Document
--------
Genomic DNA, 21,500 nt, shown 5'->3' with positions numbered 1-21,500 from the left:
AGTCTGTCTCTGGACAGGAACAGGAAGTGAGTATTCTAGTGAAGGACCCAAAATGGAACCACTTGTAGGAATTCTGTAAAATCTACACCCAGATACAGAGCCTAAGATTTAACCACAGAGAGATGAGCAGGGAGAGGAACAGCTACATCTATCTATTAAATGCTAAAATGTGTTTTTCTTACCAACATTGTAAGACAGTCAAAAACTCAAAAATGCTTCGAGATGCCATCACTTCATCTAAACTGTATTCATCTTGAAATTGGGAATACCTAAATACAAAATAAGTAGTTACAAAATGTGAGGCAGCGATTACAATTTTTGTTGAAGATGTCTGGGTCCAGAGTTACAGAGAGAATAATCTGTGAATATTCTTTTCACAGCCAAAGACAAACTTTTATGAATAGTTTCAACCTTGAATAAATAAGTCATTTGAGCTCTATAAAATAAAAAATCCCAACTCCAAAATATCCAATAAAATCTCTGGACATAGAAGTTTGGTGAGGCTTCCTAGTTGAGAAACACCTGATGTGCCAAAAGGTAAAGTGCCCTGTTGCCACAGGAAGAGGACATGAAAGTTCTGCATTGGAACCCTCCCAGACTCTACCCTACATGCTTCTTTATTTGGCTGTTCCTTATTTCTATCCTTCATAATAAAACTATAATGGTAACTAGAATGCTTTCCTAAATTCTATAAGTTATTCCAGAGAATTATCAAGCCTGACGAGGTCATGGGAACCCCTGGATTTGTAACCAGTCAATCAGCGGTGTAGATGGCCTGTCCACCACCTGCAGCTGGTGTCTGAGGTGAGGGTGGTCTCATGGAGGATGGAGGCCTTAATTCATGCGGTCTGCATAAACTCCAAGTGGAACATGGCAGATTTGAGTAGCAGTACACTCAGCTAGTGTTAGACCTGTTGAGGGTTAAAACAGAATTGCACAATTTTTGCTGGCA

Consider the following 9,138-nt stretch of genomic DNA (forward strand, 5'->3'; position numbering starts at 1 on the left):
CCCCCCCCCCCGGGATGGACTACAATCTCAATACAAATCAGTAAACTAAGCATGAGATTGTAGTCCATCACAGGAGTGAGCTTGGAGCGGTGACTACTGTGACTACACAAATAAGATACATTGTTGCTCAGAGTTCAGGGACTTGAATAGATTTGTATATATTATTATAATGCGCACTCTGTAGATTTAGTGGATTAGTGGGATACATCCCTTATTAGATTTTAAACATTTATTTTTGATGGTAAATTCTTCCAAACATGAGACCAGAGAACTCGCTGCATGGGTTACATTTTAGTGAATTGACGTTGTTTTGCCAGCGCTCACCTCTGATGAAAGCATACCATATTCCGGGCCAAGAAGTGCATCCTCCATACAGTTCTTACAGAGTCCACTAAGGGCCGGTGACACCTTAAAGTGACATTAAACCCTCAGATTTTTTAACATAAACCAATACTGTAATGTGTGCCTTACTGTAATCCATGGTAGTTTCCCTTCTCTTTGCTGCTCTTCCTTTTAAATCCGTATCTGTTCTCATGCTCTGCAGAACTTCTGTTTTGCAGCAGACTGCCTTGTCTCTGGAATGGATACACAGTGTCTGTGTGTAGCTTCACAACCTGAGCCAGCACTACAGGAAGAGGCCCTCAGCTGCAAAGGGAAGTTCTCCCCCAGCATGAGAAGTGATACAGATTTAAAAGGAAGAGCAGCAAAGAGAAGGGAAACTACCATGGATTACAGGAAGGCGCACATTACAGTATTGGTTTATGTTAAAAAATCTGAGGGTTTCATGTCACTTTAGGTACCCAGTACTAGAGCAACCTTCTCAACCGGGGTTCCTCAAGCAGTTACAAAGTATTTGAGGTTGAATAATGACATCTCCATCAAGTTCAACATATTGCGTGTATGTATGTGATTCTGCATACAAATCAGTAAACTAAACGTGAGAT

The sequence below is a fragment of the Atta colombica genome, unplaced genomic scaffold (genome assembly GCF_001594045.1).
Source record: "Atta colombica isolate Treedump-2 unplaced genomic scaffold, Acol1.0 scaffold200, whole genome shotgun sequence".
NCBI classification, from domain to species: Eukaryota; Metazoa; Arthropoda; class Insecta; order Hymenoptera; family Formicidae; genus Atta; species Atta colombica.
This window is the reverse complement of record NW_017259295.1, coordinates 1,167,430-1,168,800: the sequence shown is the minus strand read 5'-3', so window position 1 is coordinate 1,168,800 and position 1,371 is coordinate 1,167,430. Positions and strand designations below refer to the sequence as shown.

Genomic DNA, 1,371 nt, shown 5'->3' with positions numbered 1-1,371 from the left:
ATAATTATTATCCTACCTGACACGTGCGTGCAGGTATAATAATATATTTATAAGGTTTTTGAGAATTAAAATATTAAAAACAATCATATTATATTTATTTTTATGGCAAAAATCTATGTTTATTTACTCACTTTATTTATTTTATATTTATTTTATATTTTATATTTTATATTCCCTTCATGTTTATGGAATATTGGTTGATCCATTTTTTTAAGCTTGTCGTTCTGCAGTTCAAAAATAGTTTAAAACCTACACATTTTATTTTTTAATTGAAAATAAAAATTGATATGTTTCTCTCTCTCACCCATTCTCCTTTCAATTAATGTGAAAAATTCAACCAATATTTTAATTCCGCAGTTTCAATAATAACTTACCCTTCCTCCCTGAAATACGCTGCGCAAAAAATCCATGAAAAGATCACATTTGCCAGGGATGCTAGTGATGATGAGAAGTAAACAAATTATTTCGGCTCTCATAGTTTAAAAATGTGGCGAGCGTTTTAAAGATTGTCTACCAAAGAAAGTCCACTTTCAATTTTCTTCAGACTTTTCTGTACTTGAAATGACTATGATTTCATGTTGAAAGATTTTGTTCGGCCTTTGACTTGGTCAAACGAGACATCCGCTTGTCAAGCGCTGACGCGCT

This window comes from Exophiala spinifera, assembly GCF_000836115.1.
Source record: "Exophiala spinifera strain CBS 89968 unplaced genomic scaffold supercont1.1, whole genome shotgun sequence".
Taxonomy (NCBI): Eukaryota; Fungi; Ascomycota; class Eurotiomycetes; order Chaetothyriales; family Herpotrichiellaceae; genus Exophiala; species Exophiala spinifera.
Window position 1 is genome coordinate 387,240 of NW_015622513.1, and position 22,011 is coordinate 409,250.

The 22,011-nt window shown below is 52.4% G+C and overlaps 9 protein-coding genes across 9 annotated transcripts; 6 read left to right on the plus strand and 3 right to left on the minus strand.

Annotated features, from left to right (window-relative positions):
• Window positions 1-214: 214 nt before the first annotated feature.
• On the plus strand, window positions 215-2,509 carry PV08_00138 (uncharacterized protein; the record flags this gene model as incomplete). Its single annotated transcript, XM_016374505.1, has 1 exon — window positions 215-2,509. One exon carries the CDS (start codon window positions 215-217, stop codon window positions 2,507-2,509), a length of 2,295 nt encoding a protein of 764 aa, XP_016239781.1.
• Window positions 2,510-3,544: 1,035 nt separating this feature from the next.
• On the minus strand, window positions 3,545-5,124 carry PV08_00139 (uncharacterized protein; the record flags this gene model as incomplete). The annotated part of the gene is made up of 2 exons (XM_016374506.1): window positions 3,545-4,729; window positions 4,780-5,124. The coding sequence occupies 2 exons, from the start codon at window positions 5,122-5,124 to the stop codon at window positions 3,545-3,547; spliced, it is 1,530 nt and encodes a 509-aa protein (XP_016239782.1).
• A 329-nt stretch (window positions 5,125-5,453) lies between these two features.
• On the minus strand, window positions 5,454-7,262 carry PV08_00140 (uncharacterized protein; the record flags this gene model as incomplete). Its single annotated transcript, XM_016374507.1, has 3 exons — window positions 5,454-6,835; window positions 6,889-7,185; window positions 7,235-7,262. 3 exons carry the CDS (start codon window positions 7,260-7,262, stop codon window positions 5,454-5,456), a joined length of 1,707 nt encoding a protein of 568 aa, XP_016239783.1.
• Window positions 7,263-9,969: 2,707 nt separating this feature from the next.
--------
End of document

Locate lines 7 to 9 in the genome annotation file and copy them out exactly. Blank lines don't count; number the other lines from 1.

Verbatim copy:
NCBI classification, from domain to species: Eukaryota; Metazoa; Arthropoda; class Insecta; order Hymenoptera; family Formicidae; genus Atta; species Atta colombica.
This window is the reverse complement of record NW_017259295.1, coordinates 1,167,430-1,168,800: the sequence shown is the minus strand read 5'-3', so window position 1 is coordinate 1,168,800 and position 1,371 is coordinate 1,167,430. Positions and strand designations below refer to the sequence as shown.

Genomic DNA, 1,371 nt, shown 5'->3' with positions numbered 1-1,371 from the left: